When Sal Cupertine was going to kill a guy, he’d walk right up and shoot him in the back of the head. Shoot someone in the face, there’s a good chance they’ll survive. Sal never messed around with a gut shot or trying to get someone in the heart. It was stupid and made a mess. You get told to kill a guy, you killed a guy. You didn’t leave it up to variations in the wind and barometric pressure and all that Green Beret shit he saw on TV. No, Sal knew, you just went up and did it. Be professional about it and no one suffers.
Still, he’d begun to appreciate that sometimes a little distance wasn’t a bad thing, particularly since he’d been picking pieces of those Donnie Brasco motherfuckers off himself for the last three hours. One of the guys had a mustache and Sal was certain that the hair he’d finally been able to dig from beneath his thumbnail was from him, since it was coarse and light brown and didn’t have any blood on it, which meant it probably got jammed in there when he was choking him out. A mistake all around, that’s what that was. But what could he do now? Three hours sitting in the backseat of a Toyota Corolla aside Fat Monte, who wasn’t even fat anymore since he’d done six months and got hooked up with some steroids and had apparently hit the weights pretty hard, and all Sal had come to conclude was that he was probably only a few hours, at most, from his own death.
Not that Sal was actually afraid, at least not yet. Fat Monte hadn’t taken his cell phone from him, which was a good sign; but it kept vibrating in his pocket, which to Sal meant his wife, Jennifer, was wondering where he was. She knew he wasn’t exactly a nine-to-five guy, knew that when he was off doing Family business that he could be gone until the next day, or might need to jet down to Florida or over to Detroit, but even in those cases he was pretty good about giving her a heads-up that he wouldn’t be back for dinner. The bosses understood that he couldn’t just disappear for weeks on end without a word, now that he had a kid. Because once the wives got talking it was everybody’s problem. And on this day, of all days, he told Jennifer he’d pick up a prescription for her over at the twenty-four-hour Walgreens. His son, William, was in preschool over at Mt. Carmel Academy and brought home a dozen infectious diseases a week, or at least that’s what it felt like, all three of them constantly battling some kind of respiratory shit that winter. The codeine cough medicine was helping and Sal promised to pick up a refill on his way home and that all would have happened if he hadn’t lost it on those Donnie Brascos. And now here he was, maybe two hundred miles outside of Chicago in the middle of the night, nothing but black farmland on either side of the highway, Fat Monte breathing through his mouth next to him, two young guys up front—a half-Latino kid called Chema riding shotgun and Fat Monte’s cousin Neal driving, though he spent more time looking in the rearview mirror than at the road, which wasn’t helping Sal’s sense of dread.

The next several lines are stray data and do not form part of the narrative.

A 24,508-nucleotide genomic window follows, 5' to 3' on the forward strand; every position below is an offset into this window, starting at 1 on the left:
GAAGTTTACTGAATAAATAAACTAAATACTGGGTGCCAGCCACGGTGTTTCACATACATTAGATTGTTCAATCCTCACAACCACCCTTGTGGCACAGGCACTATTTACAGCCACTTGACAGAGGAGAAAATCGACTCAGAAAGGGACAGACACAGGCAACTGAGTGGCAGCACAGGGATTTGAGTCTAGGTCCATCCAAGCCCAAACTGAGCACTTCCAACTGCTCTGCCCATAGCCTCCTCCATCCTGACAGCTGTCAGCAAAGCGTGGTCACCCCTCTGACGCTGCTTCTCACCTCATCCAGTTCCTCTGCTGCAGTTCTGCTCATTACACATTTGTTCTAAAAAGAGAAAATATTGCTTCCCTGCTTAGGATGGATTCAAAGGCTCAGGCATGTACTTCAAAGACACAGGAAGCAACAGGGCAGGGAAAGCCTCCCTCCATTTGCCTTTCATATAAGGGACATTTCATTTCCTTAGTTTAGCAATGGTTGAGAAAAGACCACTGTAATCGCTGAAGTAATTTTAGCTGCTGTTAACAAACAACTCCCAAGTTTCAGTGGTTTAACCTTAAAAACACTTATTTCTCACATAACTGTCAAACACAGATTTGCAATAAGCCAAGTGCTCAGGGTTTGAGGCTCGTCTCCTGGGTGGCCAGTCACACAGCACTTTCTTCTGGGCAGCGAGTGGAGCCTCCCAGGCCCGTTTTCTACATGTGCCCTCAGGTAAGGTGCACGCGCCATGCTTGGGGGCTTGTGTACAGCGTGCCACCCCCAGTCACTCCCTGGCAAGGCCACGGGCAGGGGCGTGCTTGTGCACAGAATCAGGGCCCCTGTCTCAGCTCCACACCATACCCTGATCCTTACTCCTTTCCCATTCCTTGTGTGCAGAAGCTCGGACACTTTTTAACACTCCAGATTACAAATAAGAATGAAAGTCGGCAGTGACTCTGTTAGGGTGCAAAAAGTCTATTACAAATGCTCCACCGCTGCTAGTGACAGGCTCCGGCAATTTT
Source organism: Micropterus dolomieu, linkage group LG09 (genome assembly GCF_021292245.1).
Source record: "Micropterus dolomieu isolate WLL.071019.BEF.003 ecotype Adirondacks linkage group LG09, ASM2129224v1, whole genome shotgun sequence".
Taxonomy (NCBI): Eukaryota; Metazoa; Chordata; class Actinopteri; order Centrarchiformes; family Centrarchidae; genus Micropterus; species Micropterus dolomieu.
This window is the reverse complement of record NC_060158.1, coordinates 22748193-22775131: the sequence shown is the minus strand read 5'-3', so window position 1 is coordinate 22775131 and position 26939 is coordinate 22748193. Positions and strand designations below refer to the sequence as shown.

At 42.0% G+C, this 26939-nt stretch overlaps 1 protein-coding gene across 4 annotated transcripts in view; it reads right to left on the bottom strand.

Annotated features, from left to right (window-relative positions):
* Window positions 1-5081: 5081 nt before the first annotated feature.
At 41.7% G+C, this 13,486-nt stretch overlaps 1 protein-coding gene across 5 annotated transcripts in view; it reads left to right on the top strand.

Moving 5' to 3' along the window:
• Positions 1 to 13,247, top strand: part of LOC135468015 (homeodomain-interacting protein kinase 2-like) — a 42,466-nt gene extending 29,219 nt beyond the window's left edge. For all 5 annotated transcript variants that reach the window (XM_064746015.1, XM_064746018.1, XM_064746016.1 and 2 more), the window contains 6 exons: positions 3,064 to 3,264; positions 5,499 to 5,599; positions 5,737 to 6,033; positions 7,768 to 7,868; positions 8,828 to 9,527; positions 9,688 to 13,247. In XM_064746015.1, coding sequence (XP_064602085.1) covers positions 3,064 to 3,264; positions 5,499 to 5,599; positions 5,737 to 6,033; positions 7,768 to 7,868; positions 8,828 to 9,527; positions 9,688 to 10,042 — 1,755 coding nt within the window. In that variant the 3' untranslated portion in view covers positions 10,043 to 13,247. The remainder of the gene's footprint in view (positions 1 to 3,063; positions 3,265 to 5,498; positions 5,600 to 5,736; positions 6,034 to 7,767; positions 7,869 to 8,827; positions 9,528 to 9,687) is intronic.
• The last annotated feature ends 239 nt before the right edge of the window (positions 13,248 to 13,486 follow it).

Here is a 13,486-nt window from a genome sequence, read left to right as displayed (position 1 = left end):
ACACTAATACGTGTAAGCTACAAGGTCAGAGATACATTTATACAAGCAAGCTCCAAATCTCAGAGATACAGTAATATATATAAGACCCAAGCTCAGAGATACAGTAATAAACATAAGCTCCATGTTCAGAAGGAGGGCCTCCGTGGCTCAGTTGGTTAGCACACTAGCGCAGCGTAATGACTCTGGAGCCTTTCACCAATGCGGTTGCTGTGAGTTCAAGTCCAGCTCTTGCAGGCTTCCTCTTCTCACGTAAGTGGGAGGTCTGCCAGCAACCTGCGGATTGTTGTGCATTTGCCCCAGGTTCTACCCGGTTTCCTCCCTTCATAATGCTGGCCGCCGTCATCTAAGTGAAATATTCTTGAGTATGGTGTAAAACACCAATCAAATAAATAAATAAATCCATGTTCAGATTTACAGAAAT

He wasn’t afraid to die, but he was afraid of how it would feel to leave Jennifer and William behind. It wasn’t something he’d thought about before, but today had been full of revelations. Dying was fine. He could handle that. He was only thirty-five, but he’d had enough close calls in the past that he wasn’t mystical about the process. He knew there’d come a time when he was on the other end of a gun and that would be that. But he didn’t want Jennifer and William to suffer for his stupidity. This whole deal was different. Preventable. That’s what kept niggling at him: Somehow all this was going to roll back on them.
He fished his buzzing phone out of his pocket. If he was going to die tonight, at least he’d see his wife’s name one last time.
“The fuck you doing?” Fat Monte said, though he didn’t snatch the phone from Sal’s hand. Interesting.
“It’s been going off all night,” Sal said. He didn’t answer to Fat Monte, and he wasn’t about to start, so he kept himself calm, went the honest route. “My wife’s sick.”
“Man, cops can triangulate that shit. You gotta lose that thing.”
“You think they’re looking for me?”
“Oh, you think your fingerprints aren’t on record? Your first mistake, and it was a doozy. A little restraint, Sal, and you’d be home right now.”